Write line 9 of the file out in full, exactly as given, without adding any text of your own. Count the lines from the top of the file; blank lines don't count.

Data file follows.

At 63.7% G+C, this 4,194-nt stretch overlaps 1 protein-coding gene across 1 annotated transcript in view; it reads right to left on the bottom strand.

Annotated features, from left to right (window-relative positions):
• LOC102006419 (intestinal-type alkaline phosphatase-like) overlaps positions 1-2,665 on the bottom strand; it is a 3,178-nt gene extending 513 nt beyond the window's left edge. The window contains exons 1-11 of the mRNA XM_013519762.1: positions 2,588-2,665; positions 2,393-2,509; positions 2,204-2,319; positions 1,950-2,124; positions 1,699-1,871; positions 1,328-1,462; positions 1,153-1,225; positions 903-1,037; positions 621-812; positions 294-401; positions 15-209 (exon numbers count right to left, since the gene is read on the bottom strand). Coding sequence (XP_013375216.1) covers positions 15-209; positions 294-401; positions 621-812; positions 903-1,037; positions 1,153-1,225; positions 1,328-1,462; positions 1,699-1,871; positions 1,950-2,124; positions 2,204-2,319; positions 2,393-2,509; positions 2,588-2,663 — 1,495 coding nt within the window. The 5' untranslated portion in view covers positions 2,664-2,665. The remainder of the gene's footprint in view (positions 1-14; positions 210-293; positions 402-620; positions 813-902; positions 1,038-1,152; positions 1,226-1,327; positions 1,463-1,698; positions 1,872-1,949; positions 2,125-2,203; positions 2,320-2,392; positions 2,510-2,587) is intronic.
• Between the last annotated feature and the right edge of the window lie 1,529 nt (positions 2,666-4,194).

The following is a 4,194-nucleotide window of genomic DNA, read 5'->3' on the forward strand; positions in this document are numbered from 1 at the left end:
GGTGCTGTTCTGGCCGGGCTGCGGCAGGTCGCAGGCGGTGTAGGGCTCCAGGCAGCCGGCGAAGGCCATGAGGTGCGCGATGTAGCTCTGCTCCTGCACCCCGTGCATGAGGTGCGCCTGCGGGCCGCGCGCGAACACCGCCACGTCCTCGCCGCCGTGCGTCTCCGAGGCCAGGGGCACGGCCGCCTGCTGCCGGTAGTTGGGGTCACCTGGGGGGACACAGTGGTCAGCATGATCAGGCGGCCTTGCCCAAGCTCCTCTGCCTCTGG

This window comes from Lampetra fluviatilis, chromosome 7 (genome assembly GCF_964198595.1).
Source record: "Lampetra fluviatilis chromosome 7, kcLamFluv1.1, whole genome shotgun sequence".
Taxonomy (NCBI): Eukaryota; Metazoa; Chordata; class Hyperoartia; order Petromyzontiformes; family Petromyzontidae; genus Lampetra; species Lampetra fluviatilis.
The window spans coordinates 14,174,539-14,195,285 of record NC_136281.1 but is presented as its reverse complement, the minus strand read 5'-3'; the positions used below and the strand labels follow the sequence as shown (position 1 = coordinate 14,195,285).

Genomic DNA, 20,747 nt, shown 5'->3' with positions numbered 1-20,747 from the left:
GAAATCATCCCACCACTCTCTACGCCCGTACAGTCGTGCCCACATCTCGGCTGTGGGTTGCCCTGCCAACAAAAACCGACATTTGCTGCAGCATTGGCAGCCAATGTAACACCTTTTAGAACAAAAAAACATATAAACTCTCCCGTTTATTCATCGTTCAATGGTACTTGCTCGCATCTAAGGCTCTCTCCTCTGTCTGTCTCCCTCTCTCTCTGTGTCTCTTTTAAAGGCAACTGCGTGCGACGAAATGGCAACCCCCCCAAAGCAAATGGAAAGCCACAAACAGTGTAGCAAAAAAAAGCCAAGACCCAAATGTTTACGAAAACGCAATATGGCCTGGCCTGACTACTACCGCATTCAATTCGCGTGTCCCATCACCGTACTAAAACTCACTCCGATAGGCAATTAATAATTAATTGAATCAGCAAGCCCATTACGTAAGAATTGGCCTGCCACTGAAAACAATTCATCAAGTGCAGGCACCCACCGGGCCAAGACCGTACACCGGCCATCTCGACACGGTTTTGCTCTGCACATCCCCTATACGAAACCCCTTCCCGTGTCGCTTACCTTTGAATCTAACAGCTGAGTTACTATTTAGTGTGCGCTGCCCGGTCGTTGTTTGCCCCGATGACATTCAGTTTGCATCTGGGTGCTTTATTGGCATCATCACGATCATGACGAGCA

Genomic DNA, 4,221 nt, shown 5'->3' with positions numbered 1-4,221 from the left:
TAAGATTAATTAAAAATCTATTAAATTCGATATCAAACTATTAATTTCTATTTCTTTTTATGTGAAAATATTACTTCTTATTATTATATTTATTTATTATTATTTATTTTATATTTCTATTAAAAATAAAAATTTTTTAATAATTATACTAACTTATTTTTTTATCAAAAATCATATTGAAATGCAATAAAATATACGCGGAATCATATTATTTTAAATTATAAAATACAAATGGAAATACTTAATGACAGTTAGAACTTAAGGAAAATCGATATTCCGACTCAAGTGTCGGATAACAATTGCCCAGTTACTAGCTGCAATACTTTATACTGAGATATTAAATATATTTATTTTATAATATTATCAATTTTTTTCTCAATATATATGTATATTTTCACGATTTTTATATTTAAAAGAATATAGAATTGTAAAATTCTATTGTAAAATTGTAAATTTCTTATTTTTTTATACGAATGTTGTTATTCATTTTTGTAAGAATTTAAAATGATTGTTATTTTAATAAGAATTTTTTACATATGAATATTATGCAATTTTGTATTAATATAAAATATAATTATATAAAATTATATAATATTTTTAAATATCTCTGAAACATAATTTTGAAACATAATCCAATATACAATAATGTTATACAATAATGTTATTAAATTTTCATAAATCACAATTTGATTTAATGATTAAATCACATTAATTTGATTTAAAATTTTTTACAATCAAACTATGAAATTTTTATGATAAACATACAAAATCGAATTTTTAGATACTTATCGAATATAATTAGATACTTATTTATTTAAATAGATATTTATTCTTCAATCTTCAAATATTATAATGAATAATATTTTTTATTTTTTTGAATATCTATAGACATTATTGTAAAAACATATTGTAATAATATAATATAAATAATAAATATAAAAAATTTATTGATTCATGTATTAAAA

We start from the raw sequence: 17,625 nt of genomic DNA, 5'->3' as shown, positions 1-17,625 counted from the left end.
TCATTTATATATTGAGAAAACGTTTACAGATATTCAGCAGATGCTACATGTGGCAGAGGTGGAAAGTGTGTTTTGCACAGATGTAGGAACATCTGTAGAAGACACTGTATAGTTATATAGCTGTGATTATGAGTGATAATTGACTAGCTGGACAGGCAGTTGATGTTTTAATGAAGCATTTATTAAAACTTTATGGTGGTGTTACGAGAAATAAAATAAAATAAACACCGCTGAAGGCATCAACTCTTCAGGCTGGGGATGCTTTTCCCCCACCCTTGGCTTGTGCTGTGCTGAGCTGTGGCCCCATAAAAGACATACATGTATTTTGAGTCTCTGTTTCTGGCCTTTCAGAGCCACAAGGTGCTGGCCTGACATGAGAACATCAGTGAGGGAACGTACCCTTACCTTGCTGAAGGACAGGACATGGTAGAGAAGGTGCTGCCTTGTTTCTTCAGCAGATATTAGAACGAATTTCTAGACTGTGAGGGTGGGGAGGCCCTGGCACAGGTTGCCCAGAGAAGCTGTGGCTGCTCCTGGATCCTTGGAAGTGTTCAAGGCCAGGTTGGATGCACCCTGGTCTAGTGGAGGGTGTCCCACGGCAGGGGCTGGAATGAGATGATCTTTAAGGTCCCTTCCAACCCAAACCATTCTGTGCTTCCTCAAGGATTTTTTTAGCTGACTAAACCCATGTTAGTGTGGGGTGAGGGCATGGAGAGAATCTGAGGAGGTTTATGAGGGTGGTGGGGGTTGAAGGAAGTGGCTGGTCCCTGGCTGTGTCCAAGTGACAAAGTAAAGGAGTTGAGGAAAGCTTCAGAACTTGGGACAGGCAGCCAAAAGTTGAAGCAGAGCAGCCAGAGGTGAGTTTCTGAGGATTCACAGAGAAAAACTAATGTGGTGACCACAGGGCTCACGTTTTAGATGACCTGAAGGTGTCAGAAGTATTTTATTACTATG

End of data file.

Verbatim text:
Taxonomy (NCBI): Eukaryota; Metazoa; Chordata; class Hyperoartia; order Petromyzontiformes; family Petromyzontidae; genus Lampetra; species Lampetra fluviatilis.